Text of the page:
When I received my non-Identifying information, the adoption agency shared that in my file they had discovered my baby bracelets from the hospital! Unfortunately, they stated that I could not have them because it had an identifying name on them, and they did not have permission to release that information. I wanted them. Why should they have to sit in a file forever, they do not belong to the adoption agency.
Once I found my birthmother, I asked her if she would be willing to sign a release so that I could have this keepsake. She was willing without hesitation. When she called the adoption agency, they immediately assumed that they had made the contact for me. When she told them that I had made the contact their response was, “That’s unfortunate.”
Not, how wonderful you have found each other, or congratulations; just “’that’s unfortunate.” Really? Why was that their reaction? Because I didn’t follow the process they wanted. I didn’t let them be in control. I didn’t give them the chance to be the mediator, or the hero. Though they offer the service, it didn’t seem like they were very fond of reunion.
The more I read and learn about adoption and perspectives from all sides of the adoption triad- adoptees, adoptive parents, and birth parents- the more my list grows of things that are actually unfortunate.
*It’s unfortunate that my birthmother was not treated well by the caseworkers and was encouraged not to hold me after I was born. I imagine they were maybe afraid of the bond that might occur, maybe their plan would fall through. She held me anyway, because you can’t really say goodbye until you say hello and you can’t properly grieve.
*It’s unfortunate that a caseworker told my adopted mom that my birthmother never held me or saw me, maybe thinking it would help her to better bond with me; but it left me with a life long hurt that turned out to be a lie. Imagine not only being told your mom didn’t want you, but that she didn’t even say goodbye. A horrible, painful lie.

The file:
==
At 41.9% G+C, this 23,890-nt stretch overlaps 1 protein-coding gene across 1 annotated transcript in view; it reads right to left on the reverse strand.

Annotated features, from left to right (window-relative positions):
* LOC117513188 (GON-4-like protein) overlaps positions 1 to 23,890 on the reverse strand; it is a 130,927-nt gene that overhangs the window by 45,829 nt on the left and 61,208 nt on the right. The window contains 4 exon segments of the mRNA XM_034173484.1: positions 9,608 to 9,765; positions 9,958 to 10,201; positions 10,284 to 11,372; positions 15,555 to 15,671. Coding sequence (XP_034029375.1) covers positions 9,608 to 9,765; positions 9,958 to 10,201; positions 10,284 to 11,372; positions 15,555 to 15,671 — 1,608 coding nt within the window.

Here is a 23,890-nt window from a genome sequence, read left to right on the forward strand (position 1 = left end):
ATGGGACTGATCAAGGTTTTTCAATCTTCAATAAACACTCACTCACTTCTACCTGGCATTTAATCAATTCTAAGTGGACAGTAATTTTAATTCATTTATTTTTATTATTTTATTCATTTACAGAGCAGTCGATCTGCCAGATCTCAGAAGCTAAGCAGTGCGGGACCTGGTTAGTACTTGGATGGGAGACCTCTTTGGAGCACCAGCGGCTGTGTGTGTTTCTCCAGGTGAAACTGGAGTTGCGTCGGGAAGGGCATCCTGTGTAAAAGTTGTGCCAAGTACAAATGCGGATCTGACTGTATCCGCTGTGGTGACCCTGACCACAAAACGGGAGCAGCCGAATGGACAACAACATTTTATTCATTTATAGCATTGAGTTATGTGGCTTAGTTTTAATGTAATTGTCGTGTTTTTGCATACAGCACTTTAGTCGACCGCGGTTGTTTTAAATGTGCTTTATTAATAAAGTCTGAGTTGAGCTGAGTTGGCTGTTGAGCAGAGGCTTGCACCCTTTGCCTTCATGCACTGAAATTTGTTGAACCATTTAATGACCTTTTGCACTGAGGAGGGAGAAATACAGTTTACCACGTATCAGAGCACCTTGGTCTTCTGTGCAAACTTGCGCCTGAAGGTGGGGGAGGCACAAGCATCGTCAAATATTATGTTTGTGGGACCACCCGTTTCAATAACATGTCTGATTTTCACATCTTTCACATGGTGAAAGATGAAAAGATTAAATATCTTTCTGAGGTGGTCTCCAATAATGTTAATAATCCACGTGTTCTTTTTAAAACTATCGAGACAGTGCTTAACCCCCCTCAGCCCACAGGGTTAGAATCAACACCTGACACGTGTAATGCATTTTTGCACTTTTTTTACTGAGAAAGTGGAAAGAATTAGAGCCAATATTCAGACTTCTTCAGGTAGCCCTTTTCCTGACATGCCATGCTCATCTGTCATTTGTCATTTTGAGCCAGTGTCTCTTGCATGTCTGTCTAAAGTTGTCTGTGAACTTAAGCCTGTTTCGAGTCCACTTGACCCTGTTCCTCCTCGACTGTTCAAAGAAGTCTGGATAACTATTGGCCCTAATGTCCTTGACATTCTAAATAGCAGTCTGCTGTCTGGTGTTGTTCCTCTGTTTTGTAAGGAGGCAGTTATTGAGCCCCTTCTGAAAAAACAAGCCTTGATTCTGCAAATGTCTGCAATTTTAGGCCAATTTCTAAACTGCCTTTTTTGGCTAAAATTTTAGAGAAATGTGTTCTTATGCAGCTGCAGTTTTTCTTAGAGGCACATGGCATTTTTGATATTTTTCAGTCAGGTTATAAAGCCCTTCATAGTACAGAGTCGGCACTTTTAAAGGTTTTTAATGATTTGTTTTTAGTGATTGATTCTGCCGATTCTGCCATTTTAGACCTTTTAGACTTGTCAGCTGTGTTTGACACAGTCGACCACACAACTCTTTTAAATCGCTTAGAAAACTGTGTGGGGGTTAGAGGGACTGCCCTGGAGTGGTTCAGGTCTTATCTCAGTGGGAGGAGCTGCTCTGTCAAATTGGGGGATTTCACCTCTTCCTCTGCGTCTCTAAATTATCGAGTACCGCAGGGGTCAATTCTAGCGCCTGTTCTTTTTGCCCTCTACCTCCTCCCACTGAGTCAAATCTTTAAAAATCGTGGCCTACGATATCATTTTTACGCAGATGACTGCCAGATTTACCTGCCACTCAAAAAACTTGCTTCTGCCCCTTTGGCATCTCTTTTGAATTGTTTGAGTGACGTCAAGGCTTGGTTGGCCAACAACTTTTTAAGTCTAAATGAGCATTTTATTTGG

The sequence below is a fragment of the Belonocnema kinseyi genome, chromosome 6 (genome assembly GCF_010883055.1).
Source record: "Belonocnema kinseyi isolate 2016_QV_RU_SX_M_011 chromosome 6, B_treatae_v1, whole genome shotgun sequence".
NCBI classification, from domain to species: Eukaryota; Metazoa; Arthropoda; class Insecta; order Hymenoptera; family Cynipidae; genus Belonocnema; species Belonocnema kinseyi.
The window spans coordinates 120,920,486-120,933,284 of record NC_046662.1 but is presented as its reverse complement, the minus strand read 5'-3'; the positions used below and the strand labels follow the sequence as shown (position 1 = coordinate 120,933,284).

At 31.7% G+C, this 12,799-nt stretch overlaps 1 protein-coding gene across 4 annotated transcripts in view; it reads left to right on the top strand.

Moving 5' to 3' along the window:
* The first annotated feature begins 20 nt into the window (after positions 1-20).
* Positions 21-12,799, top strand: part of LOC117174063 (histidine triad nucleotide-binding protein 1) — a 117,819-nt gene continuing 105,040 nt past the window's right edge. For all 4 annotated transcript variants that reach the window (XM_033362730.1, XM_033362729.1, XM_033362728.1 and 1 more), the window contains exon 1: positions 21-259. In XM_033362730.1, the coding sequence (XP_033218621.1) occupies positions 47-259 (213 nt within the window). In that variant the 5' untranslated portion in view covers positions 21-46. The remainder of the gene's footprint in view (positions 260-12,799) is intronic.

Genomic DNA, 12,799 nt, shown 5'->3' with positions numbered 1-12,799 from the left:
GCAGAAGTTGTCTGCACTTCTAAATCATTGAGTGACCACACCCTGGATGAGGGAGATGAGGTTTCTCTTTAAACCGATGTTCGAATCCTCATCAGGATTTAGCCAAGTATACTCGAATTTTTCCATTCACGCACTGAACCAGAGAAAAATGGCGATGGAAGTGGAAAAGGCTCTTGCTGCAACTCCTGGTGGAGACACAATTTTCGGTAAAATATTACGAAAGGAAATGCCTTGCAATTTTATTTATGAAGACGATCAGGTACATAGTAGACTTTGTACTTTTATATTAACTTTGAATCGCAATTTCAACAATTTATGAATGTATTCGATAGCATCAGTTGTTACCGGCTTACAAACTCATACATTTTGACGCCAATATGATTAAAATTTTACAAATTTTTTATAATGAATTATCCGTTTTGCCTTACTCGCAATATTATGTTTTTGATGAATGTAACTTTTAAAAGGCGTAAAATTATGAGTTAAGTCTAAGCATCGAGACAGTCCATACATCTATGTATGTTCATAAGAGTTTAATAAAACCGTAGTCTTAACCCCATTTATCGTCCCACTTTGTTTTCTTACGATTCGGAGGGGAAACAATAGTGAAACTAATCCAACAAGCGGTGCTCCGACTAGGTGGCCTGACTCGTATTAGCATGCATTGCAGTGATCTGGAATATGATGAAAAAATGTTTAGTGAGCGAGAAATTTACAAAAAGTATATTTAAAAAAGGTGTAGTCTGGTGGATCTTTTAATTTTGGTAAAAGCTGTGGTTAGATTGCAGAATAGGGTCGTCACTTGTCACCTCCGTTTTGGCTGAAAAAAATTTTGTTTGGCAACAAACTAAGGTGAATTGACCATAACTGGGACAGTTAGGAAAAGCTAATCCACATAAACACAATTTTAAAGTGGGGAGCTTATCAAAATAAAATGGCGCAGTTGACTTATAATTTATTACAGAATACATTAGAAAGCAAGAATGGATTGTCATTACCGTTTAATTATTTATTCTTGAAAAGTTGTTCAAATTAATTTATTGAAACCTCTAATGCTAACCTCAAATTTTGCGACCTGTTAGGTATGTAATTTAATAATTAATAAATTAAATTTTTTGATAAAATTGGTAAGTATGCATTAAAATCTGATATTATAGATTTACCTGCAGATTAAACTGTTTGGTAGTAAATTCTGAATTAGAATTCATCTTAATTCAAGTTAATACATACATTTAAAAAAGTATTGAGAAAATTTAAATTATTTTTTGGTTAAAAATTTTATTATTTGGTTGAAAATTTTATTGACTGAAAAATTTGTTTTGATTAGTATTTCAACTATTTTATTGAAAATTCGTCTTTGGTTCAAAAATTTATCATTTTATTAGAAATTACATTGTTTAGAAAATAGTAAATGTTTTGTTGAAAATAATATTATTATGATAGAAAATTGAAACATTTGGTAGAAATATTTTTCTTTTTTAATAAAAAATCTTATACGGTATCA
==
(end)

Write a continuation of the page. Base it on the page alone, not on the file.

*It’s unfortunate when people can’t wrap their minds around the fact that I’m not out seeking to replace my family, or even that I have to choose one over the other. One of the best things that I read while I was preparing for reunion was the fact that parents are never questioned in their abiilty to equally love as many children as they may have; so why do adopted children have to choose? Our hearts are infinitely capable of love.
*It’s unfortunate that I would have to pay $460 if I want to go through the proper procedures and pay the adoption agency to open up my file, try to find my birthmother, and ask her if it’s OK to give out her information. My life is my life. It should not cost a dime, and I should not need permission to have it. When you already have your past, you can’t imagine what it’s like to be clueless. It’s a piece of your soul, a hole, a void that cannot be filled until you know.
*it’s unfortunate that adoptees are continually denied the first chapter of their life because of laws that were created to protect adoptive parents. Now that adoptees want their original birth certificates lawmakers and adoption advocates are claiming that it would be violating the privacy of the birth parents. Give me a break. States that already allow OBC access have shown that only about 1% of birthparents want to actually keep their privacy.
*It’s unfortunate that many adoptees are made to feel guilty about searching for their birth family. All of the things said out loud to them (such as: what will your parents think, what if your birth family doesn’t want to be found, shouldn’t you just be grateful) are things they have already wrestled with, so the fact that they have overcome and are still desiring to search shows their determination. Making an adoptee feel guilty about searching is one of the best ways to push them further away, not keep them loyal. There is a desire in many adoptees that does not simply fade away. Many adoptees wait until their adopted parents are gone to avoid the questions, only to find out that its’ now too late.
*It’s unfortunate that adoptees are not able to grieve the significant loss they feel of losing their first family, no matter their age at adoption. They are expected to be grateful that they weren’t aborted and that they were saved by this loving family and now can have a better life. No matter what kind of life the adoptee now has, let them grieve. And don’t assume it is a better life, some adoptees go through horrible trauma in their new home.
*It’s unfortunate that laws and adoption agencies feel the need to babysit relationships between adults. Do some reunions work out? Absolutely. Are reunions hard? Without a doubt. Do some reunions end before they begin? Yes. Are there some birth mothers who wish to never be found? Unfortunately. But we are not children anymore. We have a right to our history. And we would much rather know- even if it’s negative- then to live our lives in the dark.
Finding my birthmother has been the opposite of unfortunate. It has filled a void I have always had, yet never been able to express. It has taken me on a journey to find who I am, and who I want to be. It has given me a passion to help other adoptees as we walk this road together.
*Thank you to all of you have been so supportive of my search and reunion process and for being willing to come alongside me and understand what it really means to be adopted. I am forever grateful.